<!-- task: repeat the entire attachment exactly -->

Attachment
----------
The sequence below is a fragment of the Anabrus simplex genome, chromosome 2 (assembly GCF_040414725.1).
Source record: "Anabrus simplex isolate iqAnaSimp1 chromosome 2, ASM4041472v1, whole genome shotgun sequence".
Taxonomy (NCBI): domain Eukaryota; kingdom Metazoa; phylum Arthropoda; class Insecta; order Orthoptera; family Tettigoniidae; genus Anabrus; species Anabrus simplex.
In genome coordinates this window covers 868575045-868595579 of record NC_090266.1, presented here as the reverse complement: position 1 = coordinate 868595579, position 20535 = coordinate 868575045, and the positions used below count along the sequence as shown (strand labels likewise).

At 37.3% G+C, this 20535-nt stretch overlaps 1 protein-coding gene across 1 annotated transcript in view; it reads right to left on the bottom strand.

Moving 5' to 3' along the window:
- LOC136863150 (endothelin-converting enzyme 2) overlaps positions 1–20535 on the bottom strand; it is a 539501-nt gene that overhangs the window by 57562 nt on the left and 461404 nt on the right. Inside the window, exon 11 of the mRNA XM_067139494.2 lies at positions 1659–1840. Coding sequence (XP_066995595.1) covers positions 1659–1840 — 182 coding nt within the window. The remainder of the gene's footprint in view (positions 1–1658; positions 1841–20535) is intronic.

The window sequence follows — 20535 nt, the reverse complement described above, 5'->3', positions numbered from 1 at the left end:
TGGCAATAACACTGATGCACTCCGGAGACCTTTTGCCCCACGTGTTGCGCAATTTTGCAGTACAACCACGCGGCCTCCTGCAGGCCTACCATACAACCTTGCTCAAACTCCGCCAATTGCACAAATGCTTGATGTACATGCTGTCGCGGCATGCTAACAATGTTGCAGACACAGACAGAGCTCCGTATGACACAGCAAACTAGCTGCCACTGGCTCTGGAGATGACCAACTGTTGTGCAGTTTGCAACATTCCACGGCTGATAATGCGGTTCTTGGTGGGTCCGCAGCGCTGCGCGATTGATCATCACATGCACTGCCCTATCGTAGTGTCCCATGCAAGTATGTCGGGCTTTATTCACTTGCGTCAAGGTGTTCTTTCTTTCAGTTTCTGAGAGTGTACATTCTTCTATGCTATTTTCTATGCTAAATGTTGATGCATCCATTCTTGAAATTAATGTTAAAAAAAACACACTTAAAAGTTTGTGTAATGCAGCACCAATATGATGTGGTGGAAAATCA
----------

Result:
The sequence below is a fragment of the Anabrus simplex genome, chromosome 2 (assembly GCF_040414725.1).
Source record: "Anabrus simplex isolate iqAnaSimp1 chromosome 2, ASM4041472v1, whole genome shotgun sequence".
Taxonomy (NCBI): domain Eukaryota; kingdom Metazoa; phylum Arthropoda; class Insecta; order Orthoptera; family Tettigoniidae; genus Anabrus; species Anabrus simplex.
In genome coordinates this window covers 868575045-868595579 of record NC_090266.1, presented here as the reverse complement: position 1 = coordinate 868595579, position 20535 = coordinate 868575045, and the positions used below count along the sequence as shown (strand labels likewise).

At 37.3% G+C, this 20535-nt stretch overlaps 1 protein-coding gene across 1 annotated transcript in view; it reads right to left on the bottom strand.

Moving 5' to 3' along the window:
- LOC136863150 (endothelin-converting enzyme 2) overlaps positions 1–20535 on the bottom strand; it is a 539501-nt gene that overhangs the window by 57562 nt on the left and 461404 nt on the right. Inside the window, exon 11 of the mRNA XM_067139494.2 lies at positions 1659–1840. Coding sequence (XP_066995595.1) covers positions 1659–1840 — 182 coding nt within the window. The remainder of the gene's footprint in view (positions 1–1658; positions 1841–20535) is intronic.

The window sequence follows — 20535 nt, the reverse complement described above, 5'->3', positions numbered from 1 at the left end:
TGGCAATAACACTGATGCACTCCGGAGACCTTTTGCCCCACGTGTTGCGCAATTTTGCAGTACAACCACGCGGCCTCCTGCAGGCCTACCATACAACCTTGCTCAAACTCCGCCAATTGCACAAATGCTTGATGTACATGCTGTCGCGGCATGCTAACAATGTTGCAGACACAGACAGAGCTCCGTATGACACAGCAAACTAGCTGCCACTGGCTCTGGAGATGACCAACTGTTGTGCAGTTTGCAACATTCCACGGCTGATAATGCGGTTCTTGGTGGGTCCGCAGCGCTGCGCGATTGATCATCACATGCACTGCCCTATCGTAGTGTCCCATGCAAGTATGTCGGGCTTTATTCACTTGCGTCAAGGTGTTCTTTCTTTCAGTTTCTGAGAGTGTACATTCTTCTATGCTATTTTCTATGCTAAATGTTGATGCATCCATTCTTGAAATTAATGTTAAAAAAAACACACTTAAAAGTTTGTGTAATGCAGCACCAATATGATGTGGTGGAAAATCA